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Libraries are my guilty secret

Why have I got a picture of my books in an article about libraries? Read on.

When the austerity measures imposed on local government started to kick in, in the UK, (yes, I've been brewing this post for a while) people were campaigning against the closure of libraries. Libraries are probably viewed as an optional extra, whereas things like rubbish collection aren't. I was glad the people were campaigning because it made me less guilty about the fact that I love libraries.

When I was a child the library assistant at my local library, who knew me because I was friends with her son, gave me the adult allowance of six library cards, instead of the children's allowance of three. I was so happy about that.

When I was a teenager I started collecting coins. One of the things I particularly liked about this hobby was that I could store them in little envelopes, which were like those long drawers full of the tickets from books, that library assistants would go through when they were looking for your books, using that particular walking actions with their fingers. I too could riffle through my little coin envelopes in the same way.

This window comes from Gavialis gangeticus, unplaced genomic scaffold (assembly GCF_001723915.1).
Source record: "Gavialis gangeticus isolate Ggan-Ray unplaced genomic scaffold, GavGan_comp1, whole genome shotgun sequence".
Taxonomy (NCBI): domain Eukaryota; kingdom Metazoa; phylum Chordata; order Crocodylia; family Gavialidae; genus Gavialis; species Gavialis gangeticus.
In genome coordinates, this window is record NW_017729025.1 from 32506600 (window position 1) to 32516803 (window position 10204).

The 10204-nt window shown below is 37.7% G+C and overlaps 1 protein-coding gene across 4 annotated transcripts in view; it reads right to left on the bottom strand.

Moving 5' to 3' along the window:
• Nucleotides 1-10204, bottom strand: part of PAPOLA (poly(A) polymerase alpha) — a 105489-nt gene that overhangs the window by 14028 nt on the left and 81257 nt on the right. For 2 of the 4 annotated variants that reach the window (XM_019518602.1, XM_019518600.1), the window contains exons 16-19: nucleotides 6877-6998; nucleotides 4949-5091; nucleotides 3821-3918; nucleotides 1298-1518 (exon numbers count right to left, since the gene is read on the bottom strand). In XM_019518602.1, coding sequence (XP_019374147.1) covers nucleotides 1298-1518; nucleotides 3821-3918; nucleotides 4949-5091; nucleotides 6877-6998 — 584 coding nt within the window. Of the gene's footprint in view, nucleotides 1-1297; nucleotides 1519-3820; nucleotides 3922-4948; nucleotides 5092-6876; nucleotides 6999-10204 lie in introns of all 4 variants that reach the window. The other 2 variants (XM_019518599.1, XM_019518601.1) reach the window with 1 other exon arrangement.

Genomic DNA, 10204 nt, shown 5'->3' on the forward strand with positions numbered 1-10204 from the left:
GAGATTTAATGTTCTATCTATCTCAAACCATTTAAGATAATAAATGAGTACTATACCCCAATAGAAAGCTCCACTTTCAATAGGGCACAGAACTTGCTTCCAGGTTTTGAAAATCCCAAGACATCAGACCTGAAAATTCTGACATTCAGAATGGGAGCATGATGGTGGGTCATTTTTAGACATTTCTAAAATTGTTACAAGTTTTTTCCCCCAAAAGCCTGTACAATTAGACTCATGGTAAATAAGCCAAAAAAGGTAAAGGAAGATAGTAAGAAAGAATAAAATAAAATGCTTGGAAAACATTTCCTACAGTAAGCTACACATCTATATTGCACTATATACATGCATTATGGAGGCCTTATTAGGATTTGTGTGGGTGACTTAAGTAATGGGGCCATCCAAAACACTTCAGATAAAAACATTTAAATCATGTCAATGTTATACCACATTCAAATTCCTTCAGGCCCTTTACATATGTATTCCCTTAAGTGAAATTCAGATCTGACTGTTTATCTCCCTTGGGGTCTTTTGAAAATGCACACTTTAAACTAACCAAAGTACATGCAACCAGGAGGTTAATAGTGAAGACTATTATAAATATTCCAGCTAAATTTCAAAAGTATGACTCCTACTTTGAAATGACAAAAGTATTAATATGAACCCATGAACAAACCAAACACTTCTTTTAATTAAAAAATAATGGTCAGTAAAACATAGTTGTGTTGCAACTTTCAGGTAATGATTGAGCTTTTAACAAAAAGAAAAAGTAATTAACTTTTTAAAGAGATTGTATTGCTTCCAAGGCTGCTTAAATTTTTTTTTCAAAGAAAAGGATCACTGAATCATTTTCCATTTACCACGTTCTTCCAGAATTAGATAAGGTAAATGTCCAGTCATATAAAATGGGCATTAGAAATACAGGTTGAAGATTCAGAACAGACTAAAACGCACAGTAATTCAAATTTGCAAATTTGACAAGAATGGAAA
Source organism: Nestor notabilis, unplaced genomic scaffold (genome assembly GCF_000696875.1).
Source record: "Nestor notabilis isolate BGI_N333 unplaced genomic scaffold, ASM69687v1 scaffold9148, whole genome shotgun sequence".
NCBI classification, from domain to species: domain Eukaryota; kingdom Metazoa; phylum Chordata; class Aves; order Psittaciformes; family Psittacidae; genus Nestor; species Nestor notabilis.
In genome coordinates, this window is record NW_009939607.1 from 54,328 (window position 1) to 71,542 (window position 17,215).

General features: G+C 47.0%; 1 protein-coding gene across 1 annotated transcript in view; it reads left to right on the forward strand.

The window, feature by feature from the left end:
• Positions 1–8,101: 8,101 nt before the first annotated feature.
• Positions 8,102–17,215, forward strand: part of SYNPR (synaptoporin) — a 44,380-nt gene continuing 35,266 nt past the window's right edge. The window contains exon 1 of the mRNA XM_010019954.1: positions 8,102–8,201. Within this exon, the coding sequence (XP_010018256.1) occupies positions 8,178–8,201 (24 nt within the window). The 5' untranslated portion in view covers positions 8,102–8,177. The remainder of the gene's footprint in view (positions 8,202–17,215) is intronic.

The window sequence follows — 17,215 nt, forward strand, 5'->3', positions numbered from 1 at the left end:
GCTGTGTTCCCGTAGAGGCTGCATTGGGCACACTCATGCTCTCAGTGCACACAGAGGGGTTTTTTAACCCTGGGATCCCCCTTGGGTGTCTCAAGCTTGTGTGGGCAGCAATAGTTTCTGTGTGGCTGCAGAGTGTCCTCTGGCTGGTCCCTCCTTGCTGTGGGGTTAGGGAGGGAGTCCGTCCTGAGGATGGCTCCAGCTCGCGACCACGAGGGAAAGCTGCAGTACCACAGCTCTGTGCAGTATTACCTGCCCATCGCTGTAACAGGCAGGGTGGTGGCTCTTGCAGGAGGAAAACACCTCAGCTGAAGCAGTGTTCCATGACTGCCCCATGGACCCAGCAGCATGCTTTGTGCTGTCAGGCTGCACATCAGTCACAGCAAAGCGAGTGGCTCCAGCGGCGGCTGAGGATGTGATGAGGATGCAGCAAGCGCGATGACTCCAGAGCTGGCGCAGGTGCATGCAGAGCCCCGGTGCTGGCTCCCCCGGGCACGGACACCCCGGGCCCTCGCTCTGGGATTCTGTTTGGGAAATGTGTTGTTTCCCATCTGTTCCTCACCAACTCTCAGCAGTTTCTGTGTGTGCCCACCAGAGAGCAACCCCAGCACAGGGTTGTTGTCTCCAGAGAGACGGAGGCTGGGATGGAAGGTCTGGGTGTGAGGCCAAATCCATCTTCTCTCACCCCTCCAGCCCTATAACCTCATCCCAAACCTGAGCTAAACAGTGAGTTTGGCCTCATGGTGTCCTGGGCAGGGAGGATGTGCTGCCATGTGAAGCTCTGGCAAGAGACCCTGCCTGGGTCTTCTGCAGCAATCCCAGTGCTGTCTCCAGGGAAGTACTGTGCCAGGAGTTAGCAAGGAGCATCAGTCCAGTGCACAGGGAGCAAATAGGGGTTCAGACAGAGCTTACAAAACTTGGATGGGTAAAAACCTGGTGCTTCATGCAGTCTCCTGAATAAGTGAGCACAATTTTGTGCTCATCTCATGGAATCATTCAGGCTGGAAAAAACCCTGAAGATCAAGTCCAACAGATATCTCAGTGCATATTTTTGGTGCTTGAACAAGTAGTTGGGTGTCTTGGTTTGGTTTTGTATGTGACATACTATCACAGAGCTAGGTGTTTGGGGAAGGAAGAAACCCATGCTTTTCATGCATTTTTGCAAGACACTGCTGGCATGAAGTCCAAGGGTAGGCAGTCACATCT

Why do I like libraries? Partly it's because I don't like owning books. I like books, but I don't like owning books. If you came to our house and saw our tall Billy bookcase with double-parked books, and the other Billy with a couple more shelves of them you might wonder if I'm being truthful. Probably over half of them are ones I owned before I got married, or have been given since, so even though they're not all "mine", that's still quite a lot. One of my sons challenged me the other day as to why we couldn't get rid of some of them. I started going through them. "That was a present, and that one, and that one, and that one. That one has a reply from an author I wrote to. [Bill Bryson - what a lovely man.] That one's really interesting." And so it goes on. OK, so apart from those books, I don't like owning books.

It probably stems from when I was at University and my books would come and go in cardboard boxes, which were heavy and bulky. I only really want to do that with books that are worth it. Also, very few books are worth a reread, so I'm happy to borrow them. So what makes me feel guilty? It's because I know that authors get a tiny amount of money when I borrow one. However, Neil Gaiman and Chris Riddell published an article in The Guardian recently, Why our future depends on libraries, reading and daydreaming, so while authors and illustrators are championing them I'll feel less guilty.


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